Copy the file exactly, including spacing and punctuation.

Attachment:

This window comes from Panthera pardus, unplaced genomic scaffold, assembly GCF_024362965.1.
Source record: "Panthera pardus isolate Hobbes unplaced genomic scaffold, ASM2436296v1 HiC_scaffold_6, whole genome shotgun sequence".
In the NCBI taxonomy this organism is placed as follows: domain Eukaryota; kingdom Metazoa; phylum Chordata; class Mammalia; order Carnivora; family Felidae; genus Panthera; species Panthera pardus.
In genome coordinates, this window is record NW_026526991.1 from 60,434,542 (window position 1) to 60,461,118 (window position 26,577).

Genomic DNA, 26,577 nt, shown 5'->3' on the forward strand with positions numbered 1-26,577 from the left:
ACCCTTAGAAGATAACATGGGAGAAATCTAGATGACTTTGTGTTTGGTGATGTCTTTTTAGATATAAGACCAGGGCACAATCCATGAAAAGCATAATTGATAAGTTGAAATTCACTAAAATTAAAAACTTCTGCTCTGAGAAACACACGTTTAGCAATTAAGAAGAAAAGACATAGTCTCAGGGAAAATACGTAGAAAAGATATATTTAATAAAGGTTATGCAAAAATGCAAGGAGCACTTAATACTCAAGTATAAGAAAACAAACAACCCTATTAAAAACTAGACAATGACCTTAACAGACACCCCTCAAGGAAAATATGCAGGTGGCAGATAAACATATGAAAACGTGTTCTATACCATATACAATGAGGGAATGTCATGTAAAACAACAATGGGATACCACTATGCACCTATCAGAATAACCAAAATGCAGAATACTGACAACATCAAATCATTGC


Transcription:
This window comes from Panthera pardus, unplaced genomic scaffold, assembly GCF_024362965.1.
Source record: "Panthera pardus isolate Hobbes unplaced genomic scaffold, ASM2436296v1 HiC_scaffold_6, whole genome shotgun sequence".
In the NCBI taxonomy this organism is placed as follows: domain Eukaryota; kingdom Metazoa; phylum Chordata; class Mammalia; order Carnivora; family Felidae; genus Panthera; species Panthera pardus.
In genome coordinates, this window is record NW_026526991.1 from 60,434,542 (window position 1) to 60,461,118 (window position 26,577).

Genomic DNA, 26,577 nt, shown 5'->3' on the forward strand with positions numbered 1-26,577 from the left:
ACCCTTAGAAGATAACATGGGAGAAATCTAGATGACTTTGTGTTTGGTGATGTCTTTTTAGATATAAGACCAGGGCACAATCCATGAAAAGCATAATTGATAAGTTGAAATTCACTAAAATTAAAAACTTCTGCTCTGAGAAACACACGTTTAGCAATTAAGAAGAAAAGACATAGTCTCAGGGAAAATACGTAGAAAAGATATATTTAATAAAGGTTATGCAAAAATGCAAGGAGCACTTAATACTCAAGTATAAGAAAACAAACAACCCTATTAAAAACTAGACAATGACCTTAACAGACACCCCTCAAGGAAAATATGCAGGTGGCAGATAAACATATGAAAACGTGTTCTATACCATATACAATGAGGGAATGTCATGTAAAACAACAATGGGATACCACTATGCACCTATCAGAATAACCAAAATGCAGAATACTGACAACATCAAATCATTGC